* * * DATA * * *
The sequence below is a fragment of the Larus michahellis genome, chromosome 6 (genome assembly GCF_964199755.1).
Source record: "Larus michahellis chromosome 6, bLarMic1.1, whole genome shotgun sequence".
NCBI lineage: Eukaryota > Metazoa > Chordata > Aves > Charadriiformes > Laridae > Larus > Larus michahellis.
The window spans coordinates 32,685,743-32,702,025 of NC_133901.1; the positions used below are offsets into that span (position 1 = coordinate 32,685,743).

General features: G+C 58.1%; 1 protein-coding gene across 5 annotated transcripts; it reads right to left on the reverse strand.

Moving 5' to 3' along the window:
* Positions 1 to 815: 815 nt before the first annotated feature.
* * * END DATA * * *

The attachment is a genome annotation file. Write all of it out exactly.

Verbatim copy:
The sequence below is a fragment of the Larus michahellis genome, chromosome 6 (genome assembly GCF_964199755.1).
Source record: "Larus michahellis chromosome 6, bLarMic1.1, whole genome shotgun sequence".
NCBI lineage: Eukaryota > Metazoa > Chordata > Aves > Charadriiformes > Laridae > Larus > Larus michahellis.
The window spans coordinates 32,685,743-32,702,025 of NC_133901.1; the positions used below are offsets into that span (position 1 = coordinate 32,685,743).

General features: G+C 58.1%; 1 protein-coding gene across 5 annotated transcripts; it reads right to left on the reverse strand.

Moving 5' to 3' along the window:
* Positions 1 to 815: 815 nt before the first annotated feature.